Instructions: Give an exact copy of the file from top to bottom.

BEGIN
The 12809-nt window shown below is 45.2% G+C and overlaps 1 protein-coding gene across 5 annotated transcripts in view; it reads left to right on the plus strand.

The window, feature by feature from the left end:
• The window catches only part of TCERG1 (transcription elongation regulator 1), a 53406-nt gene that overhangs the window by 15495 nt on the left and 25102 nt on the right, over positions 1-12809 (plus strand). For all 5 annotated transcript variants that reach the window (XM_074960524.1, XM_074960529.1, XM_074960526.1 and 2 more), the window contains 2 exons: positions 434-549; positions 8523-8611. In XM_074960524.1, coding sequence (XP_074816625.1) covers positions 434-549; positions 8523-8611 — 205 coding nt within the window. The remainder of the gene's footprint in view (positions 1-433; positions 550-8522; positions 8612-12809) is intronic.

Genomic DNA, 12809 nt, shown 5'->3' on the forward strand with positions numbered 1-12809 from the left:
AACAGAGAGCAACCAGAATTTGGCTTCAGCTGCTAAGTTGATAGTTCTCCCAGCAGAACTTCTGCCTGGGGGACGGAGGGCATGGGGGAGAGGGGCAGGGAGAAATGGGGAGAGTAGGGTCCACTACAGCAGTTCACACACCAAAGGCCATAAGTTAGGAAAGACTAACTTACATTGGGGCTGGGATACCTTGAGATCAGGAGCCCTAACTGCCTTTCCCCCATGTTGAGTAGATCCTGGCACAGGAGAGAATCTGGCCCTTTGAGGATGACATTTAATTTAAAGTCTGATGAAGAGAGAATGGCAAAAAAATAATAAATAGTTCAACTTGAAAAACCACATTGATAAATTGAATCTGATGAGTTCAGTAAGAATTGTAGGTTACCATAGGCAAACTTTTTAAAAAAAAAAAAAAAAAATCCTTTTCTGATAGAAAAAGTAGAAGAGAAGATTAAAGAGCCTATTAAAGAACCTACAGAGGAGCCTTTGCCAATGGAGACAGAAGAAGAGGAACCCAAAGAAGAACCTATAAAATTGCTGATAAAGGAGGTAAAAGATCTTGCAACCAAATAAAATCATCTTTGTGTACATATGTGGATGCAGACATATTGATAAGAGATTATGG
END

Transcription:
The 12809-nt window shown below is 45.2% G+C and overlaps 1 protein-coding gene across 5 annotated transcripts in view; it reads left to right on the plus strand.

The window, feature by feature from the left end:
• The window catches only part of TCERG1 (transcription elongation regulator 1), a 53406-nt gene that overhangs the window by 15495 nt on the left and 25102 nt on the right, over positions 1-12809 (plus strand). For all 5 annotated transcript variants that reach the window (XM_074960524.1, XM_074960529.1, XM_074960526.1 and 2 more), the window contains 2 exons: positions 434-549; positions 8523-8611. In XM_074960524.1, coding sequence (XP_074816625.1) covers positions 434-549; positions 8523-8611 — 205 coding nt within the window. The remainder of the gene's footprint in view (positions 1-433; positions 550-8522; positions 8612-12809) is intronic.

Genomic DNA, 12809 nt, shown 5'->3' on the forward strand with positions numbered 1-12809 from the left:
AACAGAGAGCAACCAGAATTTGGCTTCAGCTGCTAAGTTGATAGTTCTCCCAGCAGAACTTCTGCCTGGGGGACGGAGGGCATGGGGGAGAGGGGCAGGGAGAAATGGGGAGAGTAGGGTCCACTACAGCAGTTCACACACCAAAGGCCATAAGTTAGGAAAGACTAACTTACATTGGGGCTGGGATACCTTGAGATCAGGAGCCCTAACTGCCTTTCCCCCATGTTGAGTAGATCCTGGCACAGGAGAGAATCTGGCCCTTTGAGGATGACATTTAATTTAAAGTCTGATGAAGAGAGAATGGCAAAAAAATAATAAATAGTTCAACTTGAAAAACCACATTGATAAATTGAATCTGATGAGTTCAGTAAGAATTGTAGGTTACCATAGGCAAACTTTTTAAAAAAAAAAAAAAAAAATCCTTTTCTGATAGAAAAAGTAGAAGAGAAGATTAAAGAGCCTATTAAAGAACCTACAGAGGAGCCTTTGCCAATGGAGACAGAAGAAGAGGAACCCAAAGAAGAACCTATAAAATTGCTGATAAAGGAGGTAAAAGATCTTGCAACCAAATAAAATCATCTTTGTGTACATATGTGGATGCAGACATATTGATAAGAGATTATGG